Trumps Covid claims: ‘to round the curve’ or ‘hoax’?

One of the most significant issues of misinformation this election season has been the impact and reaction of Covid-19 in the United States. From the beginning, Trump has downplayed the severity of the virus, even on several occasions, saying that the United States is “rounding off” and that the worst is over.

ALL FAKE NEWS MEDIA WILL TALK ABOUT IS COVID, COVID, COVID. NOVEMBER 4, YOU DON’T WANT TO HEAR SO MUCH ABOUT IT ANY MORE. WE ARE ROUNDING THE TURN !!!

Donald J. Trump (@realDonaldTrump) October 27, 2020

Trump claims that the United States ’rounds off the turn’ on Covid-19 in a Tweet sent on October 27.

The president continues to downplay rising case numbers and claims “we end the trip” despite an outburst in VP’s inner circle pic.twitter.com/f6SiRhBYWq

Acyn Torabi (@Acyn) October 25, 2020

‘We end the trip, we have the vaccines, we have everything,’ Trump said of the coronavirus at a demonstration in New Hampshire on October 25.

However, U.S. coronavirus numbers have been on a steady rise and have broken records for daily new cases. Funke explains: It’s pretty clear that the Trump campaign is trying to paint a rosy picture of how Trump is addressing the coronavirus pandemic when hospitalizations, deaths and new cases have actually increased. President Donald Trump says that we ’round off the curve’ on coronavirus, that it is almost over that we get better here in the United States. Our cases are going down and our deaths are going down. We rated this claim as false based on what we could find. Although Trump has made lots of false statements about coronavirus, he has also been the target of false allegations. A video shared by the Biden campaign took Trump out of context and made it seem like he was calling Covid-19 a deception. In fact, he called the Democrat’s reaction to the virus a scam.

Widespread voter fraud?

While some Americans go to the polls on November 3, an unprecedented number have already voted through early voting and mail-in voting, often due to the Covid-19 pandemic. Voting by mail has been a huge topic of misinformation.

Trump has on several occasions claimed that mail-in voting is rich in fraud, that ballot papers can be changed, and that some states do not confirm signatures.

Major problems and inconsistencies with Mail In polls across the United States. Must have the final amount on November 3rd.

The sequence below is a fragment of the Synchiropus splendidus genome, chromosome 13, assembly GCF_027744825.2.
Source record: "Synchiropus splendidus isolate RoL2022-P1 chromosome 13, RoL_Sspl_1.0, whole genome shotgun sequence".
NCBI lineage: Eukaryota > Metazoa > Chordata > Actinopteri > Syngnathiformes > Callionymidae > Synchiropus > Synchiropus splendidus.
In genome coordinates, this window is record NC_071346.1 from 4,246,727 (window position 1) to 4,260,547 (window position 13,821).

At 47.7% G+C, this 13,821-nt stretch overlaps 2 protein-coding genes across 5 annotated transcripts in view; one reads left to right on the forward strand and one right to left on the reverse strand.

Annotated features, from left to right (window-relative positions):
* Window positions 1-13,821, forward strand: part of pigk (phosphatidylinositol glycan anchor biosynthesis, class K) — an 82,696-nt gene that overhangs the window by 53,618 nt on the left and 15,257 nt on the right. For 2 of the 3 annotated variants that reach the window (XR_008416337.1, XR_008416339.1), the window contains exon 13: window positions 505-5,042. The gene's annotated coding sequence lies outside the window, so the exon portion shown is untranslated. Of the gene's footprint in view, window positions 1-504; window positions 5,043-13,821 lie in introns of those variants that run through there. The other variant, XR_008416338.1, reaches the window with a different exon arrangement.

Donald J. Trump (@realDonaldTrump) October 26, 2020

In a Oct. 27 tweet, Trump claims there are ‘major problems and inconsistencies’ with mail-in polls.

Funke explains: There is no evidence to support these claims. There are relatively few incidents of voter fraud each year in the United States. Mail-in ballots in every state in the United States are secured by signatures and other means. President Donald Trump and his campaign have tried to incite the dangers in an attempt to really downplay a democratic turnout. Read more about Jowharobservers >> ‘Voter fraud alarm!’ – US voters publish photos of their unsolicited ballots online

The increase in election in mail-in ballot papers is likely to make voting a longer process than usual. Despite Trump’s false claim that counting votes after election day is in violation of U.S. law, there may not be a clear winner until well after November 3rd.

As Funke explains, misinformation will not stop flying when the polls close on Tuesday.

We do not expect to know a winner of the election on election night, as we typically do here in the United States. We expect to know a winner maybe in a week or a few weeks afterwards as more states count their mail-in polls. So that leaves plenty of room for uncertainty, and uncertainty creates fundamental misinformation. We are concerned about a campaign that comes out in advance and says, ‘Oh, we have won the election’ when in fact it is not carried by remaining mail-in votes or absent votes.

We will still be on the lookout for false claims about the election, even after a winner is declared.

This article was written by Pariesa Young.